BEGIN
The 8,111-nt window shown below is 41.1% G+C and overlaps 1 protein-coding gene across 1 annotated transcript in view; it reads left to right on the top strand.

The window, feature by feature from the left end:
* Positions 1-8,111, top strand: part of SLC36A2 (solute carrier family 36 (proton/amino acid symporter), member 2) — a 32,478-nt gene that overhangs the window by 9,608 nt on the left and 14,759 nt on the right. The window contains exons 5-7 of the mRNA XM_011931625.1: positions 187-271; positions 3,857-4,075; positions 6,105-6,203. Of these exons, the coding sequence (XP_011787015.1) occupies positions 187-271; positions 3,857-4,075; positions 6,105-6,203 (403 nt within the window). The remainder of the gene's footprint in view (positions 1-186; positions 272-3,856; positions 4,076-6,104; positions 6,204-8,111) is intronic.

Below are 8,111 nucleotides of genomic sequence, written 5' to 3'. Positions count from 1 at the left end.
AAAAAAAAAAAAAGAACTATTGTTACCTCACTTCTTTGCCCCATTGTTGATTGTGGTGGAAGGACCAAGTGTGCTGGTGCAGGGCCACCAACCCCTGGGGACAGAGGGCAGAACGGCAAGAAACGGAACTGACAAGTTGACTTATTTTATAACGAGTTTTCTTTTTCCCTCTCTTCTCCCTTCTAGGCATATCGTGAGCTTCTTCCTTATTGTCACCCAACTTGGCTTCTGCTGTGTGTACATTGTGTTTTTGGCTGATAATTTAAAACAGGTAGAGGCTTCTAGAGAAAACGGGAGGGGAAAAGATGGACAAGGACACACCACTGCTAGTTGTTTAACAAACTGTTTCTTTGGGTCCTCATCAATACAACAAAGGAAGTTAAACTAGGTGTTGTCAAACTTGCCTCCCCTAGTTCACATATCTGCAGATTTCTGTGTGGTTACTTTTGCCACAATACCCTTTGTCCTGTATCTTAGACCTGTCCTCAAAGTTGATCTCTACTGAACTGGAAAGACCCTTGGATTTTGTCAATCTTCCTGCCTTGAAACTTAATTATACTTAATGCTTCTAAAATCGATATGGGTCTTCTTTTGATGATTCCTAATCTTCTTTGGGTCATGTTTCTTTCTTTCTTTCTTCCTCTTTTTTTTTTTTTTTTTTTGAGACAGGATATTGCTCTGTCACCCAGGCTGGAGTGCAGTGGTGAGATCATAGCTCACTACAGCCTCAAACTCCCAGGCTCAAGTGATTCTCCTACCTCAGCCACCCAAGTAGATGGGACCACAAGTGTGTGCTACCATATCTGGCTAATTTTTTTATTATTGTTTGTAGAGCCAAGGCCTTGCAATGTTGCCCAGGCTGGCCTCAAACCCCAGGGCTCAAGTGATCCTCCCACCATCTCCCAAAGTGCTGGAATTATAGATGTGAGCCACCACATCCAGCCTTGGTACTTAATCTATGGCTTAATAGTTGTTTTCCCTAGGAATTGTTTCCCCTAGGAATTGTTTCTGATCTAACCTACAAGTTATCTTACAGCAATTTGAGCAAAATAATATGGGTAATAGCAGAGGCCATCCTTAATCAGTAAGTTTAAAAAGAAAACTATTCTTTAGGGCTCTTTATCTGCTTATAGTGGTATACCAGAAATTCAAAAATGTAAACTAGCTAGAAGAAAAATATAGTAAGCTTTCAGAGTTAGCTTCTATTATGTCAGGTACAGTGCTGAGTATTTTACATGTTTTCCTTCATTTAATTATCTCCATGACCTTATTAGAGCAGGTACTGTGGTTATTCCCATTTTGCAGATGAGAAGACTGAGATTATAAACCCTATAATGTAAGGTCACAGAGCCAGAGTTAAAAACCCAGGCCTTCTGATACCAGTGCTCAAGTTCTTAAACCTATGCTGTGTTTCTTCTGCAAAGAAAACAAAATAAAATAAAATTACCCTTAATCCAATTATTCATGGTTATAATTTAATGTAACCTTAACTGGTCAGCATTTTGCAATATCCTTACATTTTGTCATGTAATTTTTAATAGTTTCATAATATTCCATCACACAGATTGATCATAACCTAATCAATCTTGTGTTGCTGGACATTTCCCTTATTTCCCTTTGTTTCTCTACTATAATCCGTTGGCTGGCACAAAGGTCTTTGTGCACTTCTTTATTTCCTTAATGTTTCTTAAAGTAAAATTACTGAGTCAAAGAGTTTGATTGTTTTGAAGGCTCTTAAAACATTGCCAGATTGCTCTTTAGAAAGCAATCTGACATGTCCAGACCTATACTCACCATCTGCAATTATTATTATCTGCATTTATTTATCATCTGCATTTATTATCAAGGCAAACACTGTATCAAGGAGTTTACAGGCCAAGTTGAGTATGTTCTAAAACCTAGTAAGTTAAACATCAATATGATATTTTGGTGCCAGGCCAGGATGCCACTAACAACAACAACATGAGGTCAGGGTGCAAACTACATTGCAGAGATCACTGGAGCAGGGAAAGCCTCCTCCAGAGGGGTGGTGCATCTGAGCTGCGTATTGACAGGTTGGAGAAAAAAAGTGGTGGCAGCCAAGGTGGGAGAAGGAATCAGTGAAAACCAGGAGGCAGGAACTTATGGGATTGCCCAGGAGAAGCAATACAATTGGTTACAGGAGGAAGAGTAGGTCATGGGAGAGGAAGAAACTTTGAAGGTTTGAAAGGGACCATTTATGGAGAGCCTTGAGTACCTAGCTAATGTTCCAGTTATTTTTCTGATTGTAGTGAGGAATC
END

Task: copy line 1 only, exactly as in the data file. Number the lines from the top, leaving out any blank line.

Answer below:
The 8,111-nt window shown below is 41.1% G+C and overlaps 1 protein-coding gene across 1 annotated transcript in view; it reads left to right on the top strand.